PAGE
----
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Newtonian Mechanics

In 1987 the world science societies marked the 300th anniversary of the publication of Newton’s book Philosophie Naturalis Principia Mathematica. In powerful development of physical argument his book is unequalled in the whole history of science. Mathematically it could only be compared to Euclid's Elements. In its physical insight and its effect on scientific ideas it could be compared only to Darwin's Origin of Species. It immediately became the bible of the new sciences.

Newton’s contribution into the world science was a decisive one in finding the mathematical method for converting physical principles into quantitatively calculable results confirmable by observation, and, conversely, to arrive at the physical principles from such observations.

The instrument by which he did this was the infinitesimal calculus which he used to solve vital questions in physics and taught others to do the same.

By its use it is possible to find the position of a body at any time by a knowledge of the relations between that position and its velocity or rate of change of velocity at any other time. In other words, once the law of force is known, the path can be calculated. Applied inversely, Newton’s law of gravitational force follows directly from Kepler’s law of motion. Mathematically they are two different ways of saying the same thing; but whereas the laws of planetary motion seem abstract, the idea of a planet held in its course by a powerful gravity attraction is understandable, even if the gravitational force itself remains a complete mystery.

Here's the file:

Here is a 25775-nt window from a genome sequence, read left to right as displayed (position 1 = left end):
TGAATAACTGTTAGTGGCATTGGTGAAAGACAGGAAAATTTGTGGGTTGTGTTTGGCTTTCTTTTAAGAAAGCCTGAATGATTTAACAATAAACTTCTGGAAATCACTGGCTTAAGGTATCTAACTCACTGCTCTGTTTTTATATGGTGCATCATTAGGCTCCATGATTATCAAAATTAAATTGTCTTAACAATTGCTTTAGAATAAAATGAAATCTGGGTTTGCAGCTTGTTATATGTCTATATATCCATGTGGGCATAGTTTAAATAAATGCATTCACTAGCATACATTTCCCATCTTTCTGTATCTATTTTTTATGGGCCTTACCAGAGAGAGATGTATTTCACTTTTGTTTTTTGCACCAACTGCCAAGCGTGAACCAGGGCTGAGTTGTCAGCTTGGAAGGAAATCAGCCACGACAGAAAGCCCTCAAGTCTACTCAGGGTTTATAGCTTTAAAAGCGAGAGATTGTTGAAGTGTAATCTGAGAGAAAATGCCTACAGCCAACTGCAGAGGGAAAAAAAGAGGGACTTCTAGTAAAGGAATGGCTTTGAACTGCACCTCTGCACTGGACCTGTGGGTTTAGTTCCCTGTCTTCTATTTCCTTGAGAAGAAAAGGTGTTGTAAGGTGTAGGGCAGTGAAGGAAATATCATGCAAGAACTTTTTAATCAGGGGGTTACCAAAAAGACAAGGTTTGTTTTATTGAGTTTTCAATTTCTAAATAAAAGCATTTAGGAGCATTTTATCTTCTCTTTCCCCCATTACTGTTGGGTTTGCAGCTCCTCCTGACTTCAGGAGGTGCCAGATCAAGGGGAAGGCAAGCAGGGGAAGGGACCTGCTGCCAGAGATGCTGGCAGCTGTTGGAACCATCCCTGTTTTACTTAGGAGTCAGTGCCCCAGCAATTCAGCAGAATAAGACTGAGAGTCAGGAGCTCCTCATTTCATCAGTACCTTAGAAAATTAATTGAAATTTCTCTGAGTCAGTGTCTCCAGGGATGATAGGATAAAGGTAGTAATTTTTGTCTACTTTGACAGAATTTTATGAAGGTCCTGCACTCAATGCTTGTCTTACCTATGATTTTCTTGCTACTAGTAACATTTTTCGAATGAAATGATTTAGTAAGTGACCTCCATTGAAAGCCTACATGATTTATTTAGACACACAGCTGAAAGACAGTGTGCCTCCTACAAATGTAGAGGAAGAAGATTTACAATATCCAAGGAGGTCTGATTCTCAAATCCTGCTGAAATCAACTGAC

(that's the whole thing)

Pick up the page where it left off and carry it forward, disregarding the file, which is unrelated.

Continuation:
The calculus, as developed by Newton, could be used and was used by him for solving of a great variety of mechanical and hydrodynamic problems. It immediately became the mathematical instrument for all understanding of variables and motion, and hence of all mechanical engineering, and remained almost the exclusive one until well into the present century. In his Principia Newton did far more than establish the laws of motion of the planets. His object was certainly to demonstrate how universal gravity could maintain the system of the world. But he wished to do this not in the old philosophical way but in the new, quantitative, physical way. He destroyed all previous philosophic conceptions, old and new, and established his own not only the correct but also the most accurate way of accounting for the phenomena. In a word, Newton established, once and for all, the dynamic view of the universe instead of the static one and showed that the universe was regulated by simple mathematical laws.

Though Newton used the calculus in arriving at his results, he was very careful in his Principia and did all the work in the form of classical Greek geometry understandable by other mathematicians and astronomers. The immediate practical consequence of its publication was to provide a system of calculation enabling the positions of the moon and planets to be determined far more accurately on the basis of a minimum of observations. Three observations, for instance, were sufficient to fix the position of a celestial object for an indefinite future. The proof of this was given soon after Newton’s time by his friend Hailey in his famous comet, whose return he successfully predicted on the basis of Newton’s theories.